• Over the next few days, the egg travels down the fallopian tube towards the uterus. If a sperm unites with the egg here, the fertilized egg will continue down the fallopian tube and attach to the lining of the uterus.
  • If the egg is not fertilized, hormone levels will drop around Day 25. This signals the next menstrual cycle to begin. The egg will break apart and be shed with the next period.

CAUSES OF PAINFUL MENSTRUATION.

Some women experience minimal or mild discomfort during menstruation, but others suffer from severe, debilitating pain that prevents them from doing their day-to-day activities. None of us knows what another woman’s pain is like, so it is useful to understand what periods should feel like and then decide if all is normal. Some women might have always experienced painful periods; others might develop pain. Period pain is more common in adolescents and women in their 20s, but can also occur in older women.

Period pain happens when the muscles in the uterus contract or tighten. Pain can include cramping and heaviness in the pelvic area, as well as pain in the lower back, stomach or even legs. Some women also experience nausea, vomiting, paleness, diarrhoea or loose bowels. Women who experience painful periods can have higher levels of prostaglandins – a natural body chemical that causes contractions of the uterus, bowel and blood vessels.[1]

Period pain is the most common cause of pelvic pain.

Period pain is only considered ‘normal’ if:

  • the pain is there only on the first one or two days of your period
  • the pain goes away if you take period pain medications or use the contraceptive pill
  • your ability to do your normal activities is not impaired.

If the pain is not like this, it is not normal.

Painful periods can be due to:

  • pain in the uterine (womb) muscle (myometrium), especially if the pain is on the first one or two days of a period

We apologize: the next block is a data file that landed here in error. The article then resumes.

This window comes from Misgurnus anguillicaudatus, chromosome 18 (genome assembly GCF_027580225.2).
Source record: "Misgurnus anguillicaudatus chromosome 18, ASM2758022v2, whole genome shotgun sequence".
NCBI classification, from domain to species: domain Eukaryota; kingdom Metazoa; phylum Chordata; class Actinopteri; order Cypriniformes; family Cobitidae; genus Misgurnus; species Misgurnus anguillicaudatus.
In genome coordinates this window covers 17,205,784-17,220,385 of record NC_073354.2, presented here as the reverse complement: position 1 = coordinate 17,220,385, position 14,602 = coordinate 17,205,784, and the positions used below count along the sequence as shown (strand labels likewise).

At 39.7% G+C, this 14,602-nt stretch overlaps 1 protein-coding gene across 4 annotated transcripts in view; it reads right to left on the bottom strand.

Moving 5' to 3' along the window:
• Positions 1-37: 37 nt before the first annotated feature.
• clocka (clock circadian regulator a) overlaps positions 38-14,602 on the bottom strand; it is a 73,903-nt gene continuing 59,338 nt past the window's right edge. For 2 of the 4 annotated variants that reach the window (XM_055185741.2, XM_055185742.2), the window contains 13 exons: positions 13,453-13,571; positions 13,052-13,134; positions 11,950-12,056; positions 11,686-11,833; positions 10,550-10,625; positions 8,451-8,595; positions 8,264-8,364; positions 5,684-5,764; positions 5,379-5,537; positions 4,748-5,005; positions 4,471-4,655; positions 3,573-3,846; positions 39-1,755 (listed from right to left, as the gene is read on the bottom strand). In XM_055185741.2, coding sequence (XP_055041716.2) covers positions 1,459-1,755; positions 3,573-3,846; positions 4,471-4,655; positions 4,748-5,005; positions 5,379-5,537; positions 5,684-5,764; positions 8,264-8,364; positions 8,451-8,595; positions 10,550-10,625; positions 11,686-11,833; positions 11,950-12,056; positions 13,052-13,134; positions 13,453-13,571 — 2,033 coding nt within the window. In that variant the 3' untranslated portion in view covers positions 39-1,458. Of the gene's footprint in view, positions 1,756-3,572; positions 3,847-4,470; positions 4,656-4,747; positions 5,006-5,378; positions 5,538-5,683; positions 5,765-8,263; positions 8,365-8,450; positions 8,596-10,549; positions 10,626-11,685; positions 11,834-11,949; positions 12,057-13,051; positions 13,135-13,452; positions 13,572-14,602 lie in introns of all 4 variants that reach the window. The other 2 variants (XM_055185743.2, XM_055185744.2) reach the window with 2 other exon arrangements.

• pain from endometriosis and/or adenomyosis, especially if the pain is present for more than one to two days before the period starts.

Many women with strong period pain have both these problems, and women with adenomyosis have a more painful uterus than other women, even if it looks normal.

Adenomyosis is a condition in which the cells that normally form a lining in the uterus also grow in the muscle wall of the uterus.

Endometriosis is a condition in which cells similiar to those found in the lining of the uterus (endometrium), grow outside the uterus. It used to be thought of as an uncommon problem of women in their 30s and 40s. We now know it is a common problem that usually starts in the teens (see our webpages on endometriosis).

Symptom relief for painful periods

If simple treatments for period pain don’t help, see your doctor to discuss the possible causes and what might be best to do in your individual case.

Some of the relief for painful periods are:

1.Applying heat on the belly or lower backs helps in relaxing muscles.

2.Regular exercises releases endorphins which is a natural feel hormone.

3.Relaxing with rest,warm baths or meditating relieves stress.

In conclusion, menstruation s a process that ought to be easy and stress- free but it is quite common int he present dispensation of human existence with many women having a hard timeon a monthly basis to undergo this natural occurrence.